Saturday , December 5 2020

According to Came, industrial production of SMEs declined by 5% in October



The SME industry declined for the sixth consecutive month, and the sector only operated with 58.6% of the installed capacity. Although the share of industries in the industry has increased slightly, 74% believe that their company's situation is regular, bad or critical. Only 18.7% expect a rise over the next three months.

The lack of liquidity in the market, the poor quality of the payment chain, excessive interest rates and difficulties in repaying debt complicate the business of SMEs and force many companies to shrink or rethink their continuity.

With a non-rising domestic market, industrial SMEs declined by 5% in October compared to the same month last year. This is the sixth consecutive month in which the industry falls.

Compared to September, there was an increase of 5.6%, which is mainly explained by the seasonality of the month. For the ten months of the year there was a decrease of 1.9% compared to the same period in 2017.

The data comes from CAME's Monthly Industrial Survey conducted among 300 SME businesses across the country. The Industrial Production Index (IPIP) registered a value of 79.8 points in October.

The most significant were the losses in "Footwear and leather goods" (-15%), "Rubber and plastic products" (-10.8%), "Wood and furniture" (-10.4% (-8.5%), (-3.3%), "Textiles and wearing apparel" (-3.3%) and "Electromechanical products, IT and manufacturing" (-2.5%), on the other hand , the production of "Chemical products" did not change, while the food industry (0.1%) and "non-metallic minerals" (1.6%) increased.

"The production trend does not seem to recover and will continue at least until the middle of next year," says Pablo Bozano, CEO of Centro de Argentina Chamber of Information, Electronics and Communications (CIIECCA). "Installed capacities are less than 60%, companies are not saying goodbye now, but they do not renew the fees that are lost," he warns, explaining that the only companies that are stronger "are those who export and benefit from devaluation and the new price of the dollar. "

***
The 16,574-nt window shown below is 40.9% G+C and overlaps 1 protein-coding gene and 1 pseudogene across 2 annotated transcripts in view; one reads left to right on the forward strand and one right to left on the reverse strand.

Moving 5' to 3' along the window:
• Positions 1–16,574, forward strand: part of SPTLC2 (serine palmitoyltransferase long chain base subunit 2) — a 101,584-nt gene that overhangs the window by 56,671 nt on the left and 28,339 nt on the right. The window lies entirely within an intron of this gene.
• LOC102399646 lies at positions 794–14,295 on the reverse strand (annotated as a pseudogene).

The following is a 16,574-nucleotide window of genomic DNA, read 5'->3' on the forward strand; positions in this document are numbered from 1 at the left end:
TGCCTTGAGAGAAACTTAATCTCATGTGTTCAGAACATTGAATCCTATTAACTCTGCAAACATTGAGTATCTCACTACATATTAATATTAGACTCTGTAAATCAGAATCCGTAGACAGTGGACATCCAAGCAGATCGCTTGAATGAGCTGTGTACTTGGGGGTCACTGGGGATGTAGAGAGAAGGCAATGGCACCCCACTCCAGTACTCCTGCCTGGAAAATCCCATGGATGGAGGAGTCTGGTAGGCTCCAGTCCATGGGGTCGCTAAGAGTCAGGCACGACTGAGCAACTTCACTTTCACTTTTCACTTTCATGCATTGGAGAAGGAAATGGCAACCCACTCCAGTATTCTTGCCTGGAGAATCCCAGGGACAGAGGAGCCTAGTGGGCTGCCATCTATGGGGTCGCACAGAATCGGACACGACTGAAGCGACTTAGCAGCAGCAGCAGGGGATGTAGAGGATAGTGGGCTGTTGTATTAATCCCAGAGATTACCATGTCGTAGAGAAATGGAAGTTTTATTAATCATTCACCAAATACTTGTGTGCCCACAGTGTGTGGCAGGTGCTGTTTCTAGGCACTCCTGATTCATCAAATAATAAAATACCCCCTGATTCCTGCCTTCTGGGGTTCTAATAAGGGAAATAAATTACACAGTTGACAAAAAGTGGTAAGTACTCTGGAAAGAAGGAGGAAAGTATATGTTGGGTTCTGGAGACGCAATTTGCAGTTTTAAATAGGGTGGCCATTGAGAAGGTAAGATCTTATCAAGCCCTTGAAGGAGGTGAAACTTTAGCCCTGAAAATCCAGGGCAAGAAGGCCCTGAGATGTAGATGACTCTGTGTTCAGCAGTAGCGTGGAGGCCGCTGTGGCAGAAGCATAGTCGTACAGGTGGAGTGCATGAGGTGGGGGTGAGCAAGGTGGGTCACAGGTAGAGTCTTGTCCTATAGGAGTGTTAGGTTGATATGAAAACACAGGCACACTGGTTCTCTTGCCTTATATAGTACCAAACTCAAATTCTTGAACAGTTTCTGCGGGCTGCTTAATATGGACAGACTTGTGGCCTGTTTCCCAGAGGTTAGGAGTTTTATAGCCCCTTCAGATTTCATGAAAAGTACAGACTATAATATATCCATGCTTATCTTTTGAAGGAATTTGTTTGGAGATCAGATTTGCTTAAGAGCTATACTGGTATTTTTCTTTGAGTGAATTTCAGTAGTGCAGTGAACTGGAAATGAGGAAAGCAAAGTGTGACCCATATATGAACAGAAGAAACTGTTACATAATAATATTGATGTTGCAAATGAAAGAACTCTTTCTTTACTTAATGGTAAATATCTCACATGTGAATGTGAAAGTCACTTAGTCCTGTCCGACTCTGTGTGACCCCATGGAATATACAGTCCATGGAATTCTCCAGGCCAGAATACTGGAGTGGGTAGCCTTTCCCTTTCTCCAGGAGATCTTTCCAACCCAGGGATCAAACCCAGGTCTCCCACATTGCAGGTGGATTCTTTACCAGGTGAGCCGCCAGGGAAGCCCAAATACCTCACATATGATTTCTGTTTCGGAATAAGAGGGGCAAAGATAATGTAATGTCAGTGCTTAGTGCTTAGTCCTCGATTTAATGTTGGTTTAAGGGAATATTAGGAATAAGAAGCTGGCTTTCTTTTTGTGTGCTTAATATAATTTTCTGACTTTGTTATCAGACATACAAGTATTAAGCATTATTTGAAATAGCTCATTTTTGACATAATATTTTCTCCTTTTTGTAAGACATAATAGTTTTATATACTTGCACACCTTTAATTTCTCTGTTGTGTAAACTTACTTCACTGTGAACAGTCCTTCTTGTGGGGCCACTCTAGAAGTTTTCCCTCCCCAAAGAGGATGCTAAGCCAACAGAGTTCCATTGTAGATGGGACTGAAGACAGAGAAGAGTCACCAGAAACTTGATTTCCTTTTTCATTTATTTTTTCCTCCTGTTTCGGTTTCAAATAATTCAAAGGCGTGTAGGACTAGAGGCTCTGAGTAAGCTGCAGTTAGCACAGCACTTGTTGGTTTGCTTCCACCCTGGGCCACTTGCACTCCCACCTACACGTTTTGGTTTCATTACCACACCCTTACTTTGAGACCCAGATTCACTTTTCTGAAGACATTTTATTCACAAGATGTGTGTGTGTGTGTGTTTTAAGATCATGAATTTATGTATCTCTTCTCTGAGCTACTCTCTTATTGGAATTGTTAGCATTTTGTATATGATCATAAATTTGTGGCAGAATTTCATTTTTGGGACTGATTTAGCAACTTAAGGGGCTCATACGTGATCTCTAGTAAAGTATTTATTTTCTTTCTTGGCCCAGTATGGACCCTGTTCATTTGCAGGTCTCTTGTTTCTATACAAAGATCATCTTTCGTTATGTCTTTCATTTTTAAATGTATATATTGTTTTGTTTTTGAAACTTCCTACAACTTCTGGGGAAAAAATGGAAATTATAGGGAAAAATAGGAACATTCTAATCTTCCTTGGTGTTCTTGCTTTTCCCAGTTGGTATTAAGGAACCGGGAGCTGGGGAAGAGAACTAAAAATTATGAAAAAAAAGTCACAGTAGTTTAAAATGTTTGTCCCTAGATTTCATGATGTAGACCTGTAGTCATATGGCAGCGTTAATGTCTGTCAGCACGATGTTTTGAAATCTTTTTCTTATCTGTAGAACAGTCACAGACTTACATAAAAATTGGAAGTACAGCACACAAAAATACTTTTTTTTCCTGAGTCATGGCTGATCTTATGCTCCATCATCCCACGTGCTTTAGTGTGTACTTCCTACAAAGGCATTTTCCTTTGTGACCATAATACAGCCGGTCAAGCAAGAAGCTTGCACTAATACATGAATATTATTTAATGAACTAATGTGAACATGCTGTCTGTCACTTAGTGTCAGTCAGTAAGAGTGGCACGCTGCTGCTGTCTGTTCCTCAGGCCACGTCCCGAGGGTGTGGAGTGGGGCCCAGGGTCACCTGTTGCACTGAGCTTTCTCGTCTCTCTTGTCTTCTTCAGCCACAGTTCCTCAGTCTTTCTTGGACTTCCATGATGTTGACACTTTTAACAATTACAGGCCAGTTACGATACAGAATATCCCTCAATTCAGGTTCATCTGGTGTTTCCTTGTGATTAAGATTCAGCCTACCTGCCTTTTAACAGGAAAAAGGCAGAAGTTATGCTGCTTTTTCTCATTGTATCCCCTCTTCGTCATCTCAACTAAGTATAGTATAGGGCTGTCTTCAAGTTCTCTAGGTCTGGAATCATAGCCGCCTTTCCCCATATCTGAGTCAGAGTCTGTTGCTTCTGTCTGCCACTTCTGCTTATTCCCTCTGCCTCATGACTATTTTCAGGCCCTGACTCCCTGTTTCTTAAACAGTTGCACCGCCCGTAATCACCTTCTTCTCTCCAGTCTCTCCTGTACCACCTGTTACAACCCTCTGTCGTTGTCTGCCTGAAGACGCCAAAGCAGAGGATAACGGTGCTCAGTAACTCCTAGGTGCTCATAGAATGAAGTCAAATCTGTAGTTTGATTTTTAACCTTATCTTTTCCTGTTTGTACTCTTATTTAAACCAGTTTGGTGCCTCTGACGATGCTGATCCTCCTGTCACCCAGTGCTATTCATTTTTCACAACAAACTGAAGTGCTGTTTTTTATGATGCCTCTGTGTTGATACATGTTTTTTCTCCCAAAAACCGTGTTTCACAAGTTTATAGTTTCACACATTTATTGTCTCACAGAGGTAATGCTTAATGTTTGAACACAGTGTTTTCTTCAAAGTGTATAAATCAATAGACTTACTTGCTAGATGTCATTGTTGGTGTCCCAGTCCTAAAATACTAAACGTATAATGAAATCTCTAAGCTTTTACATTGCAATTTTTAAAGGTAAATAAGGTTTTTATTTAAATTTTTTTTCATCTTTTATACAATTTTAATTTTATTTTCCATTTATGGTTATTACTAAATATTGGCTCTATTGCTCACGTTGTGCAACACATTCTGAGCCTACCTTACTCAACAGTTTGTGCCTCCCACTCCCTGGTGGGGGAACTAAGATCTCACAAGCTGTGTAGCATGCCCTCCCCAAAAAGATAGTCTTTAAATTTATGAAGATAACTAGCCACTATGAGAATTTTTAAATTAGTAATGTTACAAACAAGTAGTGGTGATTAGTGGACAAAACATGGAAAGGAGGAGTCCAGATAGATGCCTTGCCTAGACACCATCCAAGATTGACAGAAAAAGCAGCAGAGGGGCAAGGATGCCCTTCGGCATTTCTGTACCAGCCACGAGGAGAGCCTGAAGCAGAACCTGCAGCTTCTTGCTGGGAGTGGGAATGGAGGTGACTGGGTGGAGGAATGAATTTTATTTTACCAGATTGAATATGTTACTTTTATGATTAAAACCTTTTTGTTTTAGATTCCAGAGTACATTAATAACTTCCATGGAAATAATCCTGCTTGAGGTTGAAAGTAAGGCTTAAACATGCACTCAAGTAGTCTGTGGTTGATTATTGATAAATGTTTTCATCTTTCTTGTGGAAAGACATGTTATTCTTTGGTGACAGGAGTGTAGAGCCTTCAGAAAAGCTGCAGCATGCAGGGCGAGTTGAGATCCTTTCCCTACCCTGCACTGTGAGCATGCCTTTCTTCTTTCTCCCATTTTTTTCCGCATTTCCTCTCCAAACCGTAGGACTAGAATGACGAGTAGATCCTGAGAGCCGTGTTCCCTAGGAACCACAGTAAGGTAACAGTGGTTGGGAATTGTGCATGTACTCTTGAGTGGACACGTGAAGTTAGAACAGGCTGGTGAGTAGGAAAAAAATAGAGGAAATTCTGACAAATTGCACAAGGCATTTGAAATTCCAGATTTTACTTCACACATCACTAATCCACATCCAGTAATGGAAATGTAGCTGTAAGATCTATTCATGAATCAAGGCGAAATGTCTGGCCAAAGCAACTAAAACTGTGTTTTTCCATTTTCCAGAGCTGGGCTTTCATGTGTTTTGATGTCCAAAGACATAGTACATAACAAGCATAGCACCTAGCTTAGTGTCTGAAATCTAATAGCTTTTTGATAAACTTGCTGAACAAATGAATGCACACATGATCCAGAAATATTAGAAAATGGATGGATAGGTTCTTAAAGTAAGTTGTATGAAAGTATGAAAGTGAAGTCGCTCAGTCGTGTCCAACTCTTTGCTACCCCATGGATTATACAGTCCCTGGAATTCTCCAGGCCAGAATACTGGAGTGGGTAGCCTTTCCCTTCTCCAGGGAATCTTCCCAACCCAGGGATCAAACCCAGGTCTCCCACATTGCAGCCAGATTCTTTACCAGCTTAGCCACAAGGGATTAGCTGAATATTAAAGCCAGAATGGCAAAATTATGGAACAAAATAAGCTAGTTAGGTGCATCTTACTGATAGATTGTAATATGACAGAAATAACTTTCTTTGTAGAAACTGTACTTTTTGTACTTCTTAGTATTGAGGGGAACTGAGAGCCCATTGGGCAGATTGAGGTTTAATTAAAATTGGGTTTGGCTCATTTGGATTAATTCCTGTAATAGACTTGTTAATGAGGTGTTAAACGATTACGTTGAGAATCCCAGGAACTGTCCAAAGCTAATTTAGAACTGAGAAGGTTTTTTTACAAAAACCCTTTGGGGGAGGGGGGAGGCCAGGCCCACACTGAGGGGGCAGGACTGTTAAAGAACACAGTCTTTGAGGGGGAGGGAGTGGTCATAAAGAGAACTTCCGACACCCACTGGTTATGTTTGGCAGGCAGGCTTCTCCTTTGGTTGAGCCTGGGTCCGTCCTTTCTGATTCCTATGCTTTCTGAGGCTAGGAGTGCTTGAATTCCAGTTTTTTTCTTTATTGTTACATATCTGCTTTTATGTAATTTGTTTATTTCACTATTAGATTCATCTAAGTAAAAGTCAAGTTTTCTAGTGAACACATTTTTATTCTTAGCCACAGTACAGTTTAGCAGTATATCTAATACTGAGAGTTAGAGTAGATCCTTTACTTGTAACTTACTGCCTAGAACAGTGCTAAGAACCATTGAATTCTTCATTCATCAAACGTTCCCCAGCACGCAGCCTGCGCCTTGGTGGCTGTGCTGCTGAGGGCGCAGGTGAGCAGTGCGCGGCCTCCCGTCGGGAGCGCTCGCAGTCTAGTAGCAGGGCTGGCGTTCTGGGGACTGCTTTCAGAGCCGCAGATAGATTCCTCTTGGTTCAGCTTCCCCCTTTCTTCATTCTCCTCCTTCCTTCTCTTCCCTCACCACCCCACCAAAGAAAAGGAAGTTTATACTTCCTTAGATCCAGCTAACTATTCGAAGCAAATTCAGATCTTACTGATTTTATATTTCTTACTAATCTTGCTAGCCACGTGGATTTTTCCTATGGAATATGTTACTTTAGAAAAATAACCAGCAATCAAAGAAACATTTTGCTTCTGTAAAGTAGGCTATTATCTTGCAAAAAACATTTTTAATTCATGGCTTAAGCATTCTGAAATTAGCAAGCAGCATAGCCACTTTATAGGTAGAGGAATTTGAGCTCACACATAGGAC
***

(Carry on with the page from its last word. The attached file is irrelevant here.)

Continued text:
In October, 53.9% of the sectors consulted finished with a decrease in annual output (58.9% in September) and 36.7% – with an increase (30.9% in the previous month). While most companies continue to fall, the share of emerging industries is improving.

The positive-return sector improved again in October: 36.3% compared to 32.1% in September and 28.9% in August. The percentage of sectors with negative and zero profitability remains high. But many companies have cut off their businesses, suspended their staff, and reduced all costs to keep their business.

"In the case of the dairy industry, it is experiencing a serious economic situation due to rising costs, rising raw material prices, higher labor costs, and declining consumption," explains Pablo Villaano, president of the Association of Small and Medium Dairy Enterprises (APYMEL ).

The chain of payments continues to deteriorate. According to Daniel Garcia, chairman of the CAFLED, "suppliers want to charge 30 days, and customers pay 120. This makes the companies in the sector owed by excessive interest." Consulted industrialists agree that the payment chain is postponed for 120 days and that there are many difficulties in discounting checks.

The use of installed capacities in SMEs rose again slightly in October to 58.7%, but is still too low, reflecting the decline in activity.

Expectations remain unaffected: only 18.7% of the consulted companies expect production to increase over the next three months, while 29% believe they will continue to fall. The rest do not know or think they will stay on the current levels.

Perhaps this explains why the investment is not rising: 7 out of 10 industries have no planned new investment over the next three months.

CP


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